It’s true. I did a lot of extra-curricular stuff in high school. I don’t even remember all of it at this point, but I got a full ride to a woman’s college in Denver. That was my mother’s dream. I couldn’t really go very far away from home because my dad was so ill and the family so friable.

We were intensely prepped with vocabulary, but anyone with the predilection I had for Victorian fiction was ahead of that game. People back in the 19th century seem to have truly loved words. And then, those with a good education usually studied Latin, Greek and a modern language bringing even MORE words into their world. At that moment in my education I believed that truly educated people had a classical education and I meant to get one. Learning vocabulary for the college boards was a breeze for me. Pugnacious, bellicose, belligerent, quarrelsome. Bring it on.

I suppose I was pretty obnoxious because the best friend of my boyfriend said, “You kiss HER? Isn’t that like kissing a book?”

Fighting words.

October 31 again

Since I was a kid some 60 years ago Hallowe’en has become a really big deal. People decorate the outside of their houses elaborately, while we just carved a couple of pumpkins and called it good. During the interval, a transition period, if you will, before Hallowe’en became a big business, I decorated the outside of my house with stuff I made. My neighbor across the street played a tape of scary music on a boombox in his open garage and I hung sheets and stuff from my palm tree. I was living in City Heights, a “ghetto” part of San Diego, known for being the part of the city where many immigrants made their first American home.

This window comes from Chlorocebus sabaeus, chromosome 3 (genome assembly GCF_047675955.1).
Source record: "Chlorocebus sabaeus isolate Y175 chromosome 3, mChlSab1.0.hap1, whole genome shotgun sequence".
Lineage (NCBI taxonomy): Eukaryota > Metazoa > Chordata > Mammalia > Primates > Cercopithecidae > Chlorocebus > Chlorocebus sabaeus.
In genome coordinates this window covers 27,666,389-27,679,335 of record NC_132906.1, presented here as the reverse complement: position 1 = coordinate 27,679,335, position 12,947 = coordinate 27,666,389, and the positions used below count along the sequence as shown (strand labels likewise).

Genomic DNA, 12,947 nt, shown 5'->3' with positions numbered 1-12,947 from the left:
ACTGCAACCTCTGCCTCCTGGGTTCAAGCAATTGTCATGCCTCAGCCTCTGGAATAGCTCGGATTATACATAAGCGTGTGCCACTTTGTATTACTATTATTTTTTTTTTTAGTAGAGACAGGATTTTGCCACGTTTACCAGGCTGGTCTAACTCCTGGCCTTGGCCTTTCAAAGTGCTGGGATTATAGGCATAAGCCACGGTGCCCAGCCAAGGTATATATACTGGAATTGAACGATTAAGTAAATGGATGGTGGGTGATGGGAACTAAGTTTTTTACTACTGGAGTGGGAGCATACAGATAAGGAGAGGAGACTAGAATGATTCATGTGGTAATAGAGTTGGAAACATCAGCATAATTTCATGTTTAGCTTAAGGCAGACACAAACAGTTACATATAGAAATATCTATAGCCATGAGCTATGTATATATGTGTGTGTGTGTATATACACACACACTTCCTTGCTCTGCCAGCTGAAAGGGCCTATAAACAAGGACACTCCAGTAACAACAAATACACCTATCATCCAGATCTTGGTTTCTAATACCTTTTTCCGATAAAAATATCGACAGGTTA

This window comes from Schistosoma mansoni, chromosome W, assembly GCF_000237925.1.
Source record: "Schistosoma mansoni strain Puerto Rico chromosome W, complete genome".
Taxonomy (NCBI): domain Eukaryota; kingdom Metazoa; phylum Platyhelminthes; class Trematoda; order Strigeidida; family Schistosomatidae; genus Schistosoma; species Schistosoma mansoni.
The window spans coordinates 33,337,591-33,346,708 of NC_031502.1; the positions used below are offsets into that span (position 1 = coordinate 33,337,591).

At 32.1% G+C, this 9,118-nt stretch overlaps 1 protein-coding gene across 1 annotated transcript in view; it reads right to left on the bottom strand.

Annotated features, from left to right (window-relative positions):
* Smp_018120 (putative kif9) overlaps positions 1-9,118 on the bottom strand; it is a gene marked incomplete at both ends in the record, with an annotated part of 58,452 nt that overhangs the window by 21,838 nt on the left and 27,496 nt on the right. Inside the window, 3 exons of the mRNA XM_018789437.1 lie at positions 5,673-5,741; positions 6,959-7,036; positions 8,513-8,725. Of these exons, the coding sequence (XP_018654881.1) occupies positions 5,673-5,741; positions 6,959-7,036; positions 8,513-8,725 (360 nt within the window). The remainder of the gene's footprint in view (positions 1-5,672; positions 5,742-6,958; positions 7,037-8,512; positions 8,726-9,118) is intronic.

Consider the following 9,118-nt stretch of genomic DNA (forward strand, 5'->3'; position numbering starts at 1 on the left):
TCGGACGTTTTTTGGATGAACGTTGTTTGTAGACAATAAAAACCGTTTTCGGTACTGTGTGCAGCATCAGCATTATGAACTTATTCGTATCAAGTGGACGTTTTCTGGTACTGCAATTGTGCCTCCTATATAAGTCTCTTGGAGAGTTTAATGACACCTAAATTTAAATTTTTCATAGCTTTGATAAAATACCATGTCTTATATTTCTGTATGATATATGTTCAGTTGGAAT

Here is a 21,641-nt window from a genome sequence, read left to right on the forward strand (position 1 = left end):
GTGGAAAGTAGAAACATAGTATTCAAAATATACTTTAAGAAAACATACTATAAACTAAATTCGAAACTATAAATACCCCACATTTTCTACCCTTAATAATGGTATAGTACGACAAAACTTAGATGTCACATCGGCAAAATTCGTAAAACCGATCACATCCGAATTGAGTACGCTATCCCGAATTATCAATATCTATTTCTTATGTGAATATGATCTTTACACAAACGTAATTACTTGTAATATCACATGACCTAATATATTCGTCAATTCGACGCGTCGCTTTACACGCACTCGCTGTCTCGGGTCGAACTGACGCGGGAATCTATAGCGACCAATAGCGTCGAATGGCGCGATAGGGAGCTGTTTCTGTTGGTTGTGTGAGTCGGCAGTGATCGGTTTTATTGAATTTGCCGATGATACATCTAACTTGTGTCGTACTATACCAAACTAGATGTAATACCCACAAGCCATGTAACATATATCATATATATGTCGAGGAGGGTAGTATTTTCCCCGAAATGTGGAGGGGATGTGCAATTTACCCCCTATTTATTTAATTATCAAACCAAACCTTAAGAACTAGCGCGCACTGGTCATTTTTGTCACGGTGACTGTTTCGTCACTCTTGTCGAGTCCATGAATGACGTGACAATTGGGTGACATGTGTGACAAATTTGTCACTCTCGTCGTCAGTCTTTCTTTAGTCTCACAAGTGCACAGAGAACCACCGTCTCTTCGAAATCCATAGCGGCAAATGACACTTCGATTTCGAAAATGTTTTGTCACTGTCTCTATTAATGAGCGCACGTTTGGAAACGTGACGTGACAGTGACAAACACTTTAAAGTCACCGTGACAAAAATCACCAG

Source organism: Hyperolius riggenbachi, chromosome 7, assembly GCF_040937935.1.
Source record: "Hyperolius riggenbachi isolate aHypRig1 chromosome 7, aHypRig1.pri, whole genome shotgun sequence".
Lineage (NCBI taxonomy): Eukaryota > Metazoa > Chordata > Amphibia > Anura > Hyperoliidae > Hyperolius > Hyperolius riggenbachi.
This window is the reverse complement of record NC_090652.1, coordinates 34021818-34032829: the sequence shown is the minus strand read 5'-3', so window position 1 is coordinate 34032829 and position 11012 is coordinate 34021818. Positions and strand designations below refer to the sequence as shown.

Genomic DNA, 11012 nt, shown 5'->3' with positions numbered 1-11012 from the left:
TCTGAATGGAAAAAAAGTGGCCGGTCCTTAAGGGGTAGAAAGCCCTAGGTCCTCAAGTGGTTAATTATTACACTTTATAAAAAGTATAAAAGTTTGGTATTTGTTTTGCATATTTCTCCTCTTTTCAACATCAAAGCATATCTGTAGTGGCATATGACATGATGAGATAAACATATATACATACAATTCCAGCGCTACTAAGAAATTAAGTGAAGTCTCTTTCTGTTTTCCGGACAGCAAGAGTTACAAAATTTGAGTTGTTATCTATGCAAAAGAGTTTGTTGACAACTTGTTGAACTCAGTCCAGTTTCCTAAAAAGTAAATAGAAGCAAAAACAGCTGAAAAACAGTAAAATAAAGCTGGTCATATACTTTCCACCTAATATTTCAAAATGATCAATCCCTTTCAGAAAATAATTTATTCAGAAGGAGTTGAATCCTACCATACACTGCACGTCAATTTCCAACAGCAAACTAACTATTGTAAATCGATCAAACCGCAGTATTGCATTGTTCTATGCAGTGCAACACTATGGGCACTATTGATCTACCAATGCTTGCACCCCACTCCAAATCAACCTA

Hallowe’en is a multi-cultural holiday and it was so much fun to see all the kids and their parents, still dressed in their various “old countries” clothes as costumes, coming to say “Trick or Treat.” It was sweet, inspiring.

My dad sometimes reflected on his childhood Halloweens. They would have been different anyway — fewer cars on the roads, no giant bags of candy. His stories involved more tricks than treats; much pushing over of out-houses, that kind of thing.

My dad is the little kid with his eyes closed blowing on a noisemaker. The witch is his big sister, the other kid is his cousin, probably 1932 in Loveland, CO.

My brother and I learned a trick from my dad and we pulled it a few times. It involved one kid standing on one side of the street, the other kid across from him on the other side and both pretending they were pulling hard on a rope. Then, when a car stopped, the kids “dropped” the rope and walked away.

I think that was the last year they let us go out. 😀

When I was teaching, having learned how scared kids are of English class, I didn’t feel a costume was necessary. I just painted a little vampire blood in the corners of my mouth if Halloween fell on a school day. It was plenty. Students would see me on campus, come up to talk to me, and when I came out of the shadows, and they saw the “blood,” they screamed.

Featured photo: My brother Kirk dressed as a rodeo clown, me dressed as I have NO idea, Debbie Mahotca, our neighbor, dressed as a gypsy, 1961. Hallowe’en was always cold in Bellevue, Nebraska, and often snowy.